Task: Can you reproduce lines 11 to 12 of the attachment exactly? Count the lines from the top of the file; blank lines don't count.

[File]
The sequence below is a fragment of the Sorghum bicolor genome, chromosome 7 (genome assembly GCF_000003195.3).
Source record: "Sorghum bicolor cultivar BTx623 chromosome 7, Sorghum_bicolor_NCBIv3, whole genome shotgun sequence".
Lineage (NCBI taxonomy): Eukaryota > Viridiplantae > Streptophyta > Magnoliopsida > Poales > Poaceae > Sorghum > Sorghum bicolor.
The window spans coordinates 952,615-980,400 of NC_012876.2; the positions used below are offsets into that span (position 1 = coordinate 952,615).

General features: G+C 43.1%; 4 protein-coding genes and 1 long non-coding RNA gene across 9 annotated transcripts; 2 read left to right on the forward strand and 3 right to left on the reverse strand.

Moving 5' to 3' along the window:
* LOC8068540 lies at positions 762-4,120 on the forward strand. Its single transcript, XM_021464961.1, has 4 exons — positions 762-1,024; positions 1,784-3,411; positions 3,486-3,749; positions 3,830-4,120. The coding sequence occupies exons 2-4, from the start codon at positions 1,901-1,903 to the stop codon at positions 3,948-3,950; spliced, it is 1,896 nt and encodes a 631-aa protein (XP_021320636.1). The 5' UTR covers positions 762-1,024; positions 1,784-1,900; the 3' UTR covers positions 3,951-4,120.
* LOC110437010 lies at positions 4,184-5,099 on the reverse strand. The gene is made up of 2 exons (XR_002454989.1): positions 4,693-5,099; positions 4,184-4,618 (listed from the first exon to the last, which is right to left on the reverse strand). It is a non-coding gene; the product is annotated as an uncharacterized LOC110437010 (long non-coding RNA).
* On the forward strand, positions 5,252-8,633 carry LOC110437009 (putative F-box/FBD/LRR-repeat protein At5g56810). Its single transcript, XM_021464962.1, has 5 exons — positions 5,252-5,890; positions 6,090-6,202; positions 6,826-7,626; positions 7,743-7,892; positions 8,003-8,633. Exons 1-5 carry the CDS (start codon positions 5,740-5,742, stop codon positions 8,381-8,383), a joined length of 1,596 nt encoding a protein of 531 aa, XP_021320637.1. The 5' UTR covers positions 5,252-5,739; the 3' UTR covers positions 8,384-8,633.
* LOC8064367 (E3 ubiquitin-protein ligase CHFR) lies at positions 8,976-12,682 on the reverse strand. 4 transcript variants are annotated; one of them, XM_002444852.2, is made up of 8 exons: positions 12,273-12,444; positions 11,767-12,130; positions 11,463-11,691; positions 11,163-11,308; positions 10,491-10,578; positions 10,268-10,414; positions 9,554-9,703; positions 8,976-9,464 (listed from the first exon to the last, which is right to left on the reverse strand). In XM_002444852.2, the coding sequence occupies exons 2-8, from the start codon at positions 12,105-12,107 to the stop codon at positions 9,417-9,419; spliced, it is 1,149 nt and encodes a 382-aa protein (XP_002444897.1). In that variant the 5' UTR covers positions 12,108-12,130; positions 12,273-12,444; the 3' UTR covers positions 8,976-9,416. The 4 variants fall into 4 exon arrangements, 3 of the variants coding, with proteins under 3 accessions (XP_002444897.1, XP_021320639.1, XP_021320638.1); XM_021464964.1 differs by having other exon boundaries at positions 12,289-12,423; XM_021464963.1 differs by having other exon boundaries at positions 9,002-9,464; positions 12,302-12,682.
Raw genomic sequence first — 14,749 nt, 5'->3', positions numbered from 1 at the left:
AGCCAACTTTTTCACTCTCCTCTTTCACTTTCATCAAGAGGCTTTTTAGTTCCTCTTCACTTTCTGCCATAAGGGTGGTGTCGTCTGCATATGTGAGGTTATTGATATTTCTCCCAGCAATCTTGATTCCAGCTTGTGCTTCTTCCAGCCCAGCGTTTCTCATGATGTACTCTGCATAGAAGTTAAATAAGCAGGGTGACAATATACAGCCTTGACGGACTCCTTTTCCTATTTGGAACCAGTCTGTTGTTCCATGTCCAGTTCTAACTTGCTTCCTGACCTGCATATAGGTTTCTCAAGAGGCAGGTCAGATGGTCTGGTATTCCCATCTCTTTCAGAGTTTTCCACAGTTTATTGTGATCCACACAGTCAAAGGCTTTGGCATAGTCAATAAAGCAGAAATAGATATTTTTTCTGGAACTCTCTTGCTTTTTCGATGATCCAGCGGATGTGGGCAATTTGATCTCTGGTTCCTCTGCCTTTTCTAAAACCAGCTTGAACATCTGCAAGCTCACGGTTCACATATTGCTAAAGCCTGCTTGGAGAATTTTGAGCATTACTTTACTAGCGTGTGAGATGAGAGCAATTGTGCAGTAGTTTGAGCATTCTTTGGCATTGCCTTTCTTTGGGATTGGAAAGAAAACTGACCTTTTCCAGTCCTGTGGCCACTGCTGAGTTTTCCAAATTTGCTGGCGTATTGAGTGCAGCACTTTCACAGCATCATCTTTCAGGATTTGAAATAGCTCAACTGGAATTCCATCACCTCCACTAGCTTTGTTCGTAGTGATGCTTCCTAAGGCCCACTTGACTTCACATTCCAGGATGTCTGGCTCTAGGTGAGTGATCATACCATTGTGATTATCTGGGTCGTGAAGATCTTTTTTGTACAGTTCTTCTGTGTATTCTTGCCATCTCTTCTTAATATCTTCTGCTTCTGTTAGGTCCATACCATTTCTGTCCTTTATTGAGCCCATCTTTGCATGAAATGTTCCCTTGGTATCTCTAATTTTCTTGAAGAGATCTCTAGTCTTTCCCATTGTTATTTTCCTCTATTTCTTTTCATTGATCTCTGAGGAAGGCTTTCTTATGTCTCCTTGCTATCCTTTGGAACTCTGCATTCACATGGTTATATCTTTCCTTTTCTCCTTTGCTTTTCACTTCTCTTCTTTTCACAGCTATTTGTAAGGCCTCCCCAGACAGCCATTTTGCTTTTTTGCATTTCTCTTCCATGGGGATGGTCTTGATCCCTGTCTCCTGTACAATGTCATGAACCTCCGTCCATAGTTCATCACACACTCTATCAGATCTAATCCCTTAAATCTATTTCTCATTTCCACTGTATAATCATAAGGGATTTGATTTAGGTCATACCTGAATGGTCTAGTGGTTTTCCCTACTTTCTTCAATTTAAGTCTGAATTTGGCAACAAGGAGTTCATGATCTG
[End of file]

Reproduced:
Raw genomic sequence first — 14,749 nt, 5'->3', positions numbered from 1 at the left:
AGCCAACTTTTTCACTCTCCTCTTTCACTTTCATCAAGAGGCTTTTTAGTTCCTCTTCACTTTCTGCCATAAGGGTGGTGTCGTCTGCATATGTGAGGTTATTGATATTTCTCCCAGCAATCTTGATTCCAGCTTGTGCTTCTTCCAGCCCAGCGTTTCTCATGATGTACTCTGCATAGAAGTTAAATAAGCAGGGTGACAATATACAGCCTTGACGGACTCCTTTTCCTATTTGGAACCAGTCTGTTGTTCCATGTCCAGTTCTAACTTGCTTCCTGACCTGCATATAGGTTTCTCAAGAGGCAGGTCAGATGGTCTGGTATTCCCATCTCTTTCAGAGTTTTCCACAGTTTATTGTGATCCACACAGTCAAAGGCTTTGGCATAGTCAATAAAGCAGAAATAGATATTTTTTCTGGAACTCTCTTGCTTTTTCGATGATCCAGCGGATGTGGGCAATTTGATCTCTGGTTCCTCTGCCTTTTCTAAAACCAGCTTGAACATCTGCAAGCTCACGGTTCACATATTGCTAAAGCCTGCTTGGAGAATTTTGAGCATTACTTTACTAGCGTGTGAGATGAGAGCAATTGTGCAGTAGTTTGAGCATTCTTTGGCATTGCCTTTCTTTGGGATTGGAAAGAAAACTGACCTTTTCCAGTCCTGTGGCCACTGCTGAGTTTTCCAAATTTGCTGGCGTATTGAGTGCAGCACTTTCACAGCATCATCTTTCAGGATTTGAAATAGCTCAACTGGAATTCCATCACCTCCACTAGCTTTGTTCGTAGTGATGCTTCCTAAGGCCCACTTGACTTCACATTCCAGGATGTCTGGCTCTAGGTGAGTGATCATACCATTGTGATTATCTGGGTCGTGAAGATCTTTTTTGTACAGTTCTTCTGTGTATTCTTGCCATCTCTTCTTAATATCTTCTGCTTCTGTTAGGTCCATACCATTTCTGTCCTTTATTGAGCCCATCTTTGCATGAAATGTTCCCTTGGTATCTCTAATTTTCTTGAAGAGATCTCTAGTCTTTCCCATTGTTATTTTCCTCTATTTCTTTTCATTGATCTCTGAGGAAGGCTTTCTTATGTCTCCTTGCTATCCTTTGGAACTCTGCATTCACATGGTTATATCTTTCCTTTTCTCCTTTGCTTTTCACTTCTCTTCTTTTCACAGCTATTTGTAAGGCCTCCCCAGACAGCCATTTTGCTTTTTTGCATTTCTCTTCCATGGGGATGGTCTTGATCCCTGTCTCCTGTACAATGTCATGAACCTCCGTCCATAGTTCATCACACACTCTATCAGATCTAATCCCTTAAATCTATTTCTCATTTCCACTGTATAATCATAAGGGATTTGATTTAGGTCATACCTGAATGGTCTAGTGGTTTTCCCTACTTTCTTCAATTTAAGTCTGAATTTGGCAACAAGGAGTTCATGATCTG